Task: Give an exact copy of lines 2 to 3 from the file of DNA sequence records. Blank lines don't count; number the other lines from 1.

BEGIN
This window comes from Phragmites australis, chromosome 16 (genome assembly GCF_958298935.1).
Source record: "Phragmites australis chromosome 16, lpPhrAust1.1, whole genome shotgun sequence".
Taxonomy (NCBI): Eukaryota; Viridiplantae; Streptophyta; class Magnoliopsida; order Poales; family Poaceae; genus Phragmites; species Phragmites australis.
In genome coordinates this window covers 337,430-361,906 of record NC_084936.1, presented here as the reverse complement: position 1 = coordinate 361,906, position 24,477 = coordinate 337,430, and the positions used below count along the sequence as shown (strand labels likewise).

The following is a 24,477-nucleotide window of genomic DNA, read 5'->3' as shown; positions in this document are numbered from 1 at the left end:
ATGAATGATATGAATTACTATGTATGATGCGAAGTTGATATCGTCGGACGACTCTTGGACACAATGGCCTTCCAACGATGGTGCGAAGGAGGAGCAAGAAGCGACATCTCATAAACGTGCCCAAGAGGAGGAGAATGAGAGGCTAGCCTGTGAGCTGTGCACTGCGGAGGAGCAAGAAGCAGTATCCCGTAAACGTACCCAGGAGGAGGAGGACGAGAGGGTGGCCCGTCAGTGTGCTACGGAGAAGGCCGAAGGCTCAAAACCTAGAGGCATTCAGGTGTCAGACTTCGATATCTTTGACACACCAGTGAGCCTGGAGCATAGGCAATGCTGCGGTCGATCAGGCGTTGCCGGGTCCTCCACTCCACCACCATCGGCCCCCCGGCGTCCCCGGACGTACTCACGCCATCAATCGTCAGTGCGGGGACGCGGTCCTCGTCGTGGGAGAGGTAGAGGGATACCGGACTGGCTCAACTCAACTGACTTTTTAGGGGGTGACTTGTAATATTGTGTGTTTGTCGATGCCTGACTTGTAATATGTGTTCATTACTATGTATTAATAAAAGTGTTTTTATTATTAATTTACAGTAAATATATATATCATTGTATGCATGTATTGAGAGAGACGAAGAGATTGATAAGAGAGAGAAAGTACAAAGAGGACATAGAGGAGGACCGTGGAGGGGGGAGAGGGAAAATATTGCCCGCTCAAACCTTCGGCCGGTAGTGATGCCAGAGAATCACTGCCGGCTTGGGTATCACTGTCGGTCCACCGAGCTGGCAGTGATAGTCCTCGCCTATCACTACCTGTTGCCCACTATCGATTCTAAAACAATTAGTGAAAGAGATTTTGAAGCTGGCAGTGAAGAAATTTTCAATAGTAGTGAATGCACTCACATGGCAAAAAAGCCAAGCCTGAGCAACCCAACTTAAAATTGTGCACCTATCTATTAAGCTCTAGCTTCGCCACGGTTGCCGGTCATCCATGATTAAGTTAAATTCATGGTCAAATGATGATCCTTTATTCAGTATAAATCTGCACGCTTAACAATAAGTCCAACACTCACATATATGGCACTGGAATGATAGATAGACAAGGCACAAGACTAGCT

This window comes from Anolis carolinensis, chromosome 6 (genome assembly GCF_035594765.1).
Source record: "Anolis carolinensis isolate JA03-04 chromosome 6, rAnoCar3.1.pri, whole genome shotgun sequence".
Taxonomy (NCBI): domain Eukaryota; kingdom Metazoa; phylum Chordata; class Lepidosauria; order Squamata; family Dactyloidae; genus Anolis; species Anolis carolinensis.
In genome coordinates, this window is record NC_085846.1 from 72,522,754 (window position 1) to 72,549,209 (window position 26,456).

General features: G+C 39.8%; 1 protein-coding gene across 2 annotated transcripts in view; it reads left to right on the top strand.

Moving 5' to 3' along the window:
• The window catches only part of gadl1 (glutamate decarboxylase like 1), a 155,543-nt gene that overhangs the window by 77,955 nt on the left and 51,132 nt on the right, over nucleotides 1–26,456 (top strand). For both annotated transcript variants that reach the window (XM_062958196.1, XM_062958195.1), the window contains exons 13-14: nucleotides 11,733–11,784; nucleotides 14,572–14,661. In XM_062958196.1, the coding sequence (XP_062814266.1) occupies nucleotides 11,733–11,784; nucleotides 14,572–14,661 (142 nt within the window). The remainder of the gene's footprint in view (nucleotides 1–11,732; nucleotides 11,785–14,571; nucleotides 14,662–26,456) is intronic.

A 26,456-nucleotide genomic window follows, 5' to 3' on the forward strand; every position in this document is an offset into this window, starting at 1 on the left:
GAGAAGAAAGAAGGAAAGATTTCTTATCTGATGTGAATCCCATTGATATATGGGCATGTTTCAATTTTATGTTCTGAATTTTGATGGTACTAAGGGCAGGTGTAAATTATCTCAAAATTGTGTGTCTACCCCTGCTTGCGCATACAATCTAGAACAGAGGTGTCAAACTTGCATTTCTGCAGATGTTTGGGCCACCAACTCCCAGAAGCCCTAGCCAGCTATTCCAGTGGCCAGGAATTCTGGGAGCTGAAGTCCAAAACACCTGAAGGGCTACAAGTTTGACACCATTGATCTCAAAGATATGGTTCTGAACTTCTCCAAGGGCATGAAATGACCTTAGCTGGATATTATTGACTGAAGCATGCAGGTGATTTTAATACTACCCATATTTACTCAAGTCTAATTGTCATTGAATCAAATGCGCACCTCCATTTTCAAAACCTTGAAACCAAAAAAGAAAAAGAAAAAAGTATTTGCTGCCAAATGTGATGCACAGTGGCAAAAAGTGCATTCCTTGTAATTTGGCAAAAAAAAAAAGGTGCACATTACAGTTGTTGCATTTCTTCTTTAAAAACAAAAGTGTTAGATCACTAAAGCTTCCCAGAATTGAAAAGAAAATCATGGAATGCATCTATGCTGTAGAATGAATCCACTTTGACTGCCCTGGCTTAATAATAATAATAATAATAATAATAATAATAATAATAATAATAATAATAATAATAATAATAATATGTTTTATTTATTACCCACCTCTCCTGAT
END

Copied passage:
Source record: "Phragmites australis chromosome 16, lpPhrAust1.1, whole genome shotgun sequence".
Taxonomy (NCBI): Eukaryota; Viridiplantae; Streptophyta; class Magnoliopsida; order Poales; family Poaceae; genus Phragmites; species Phragmites australis.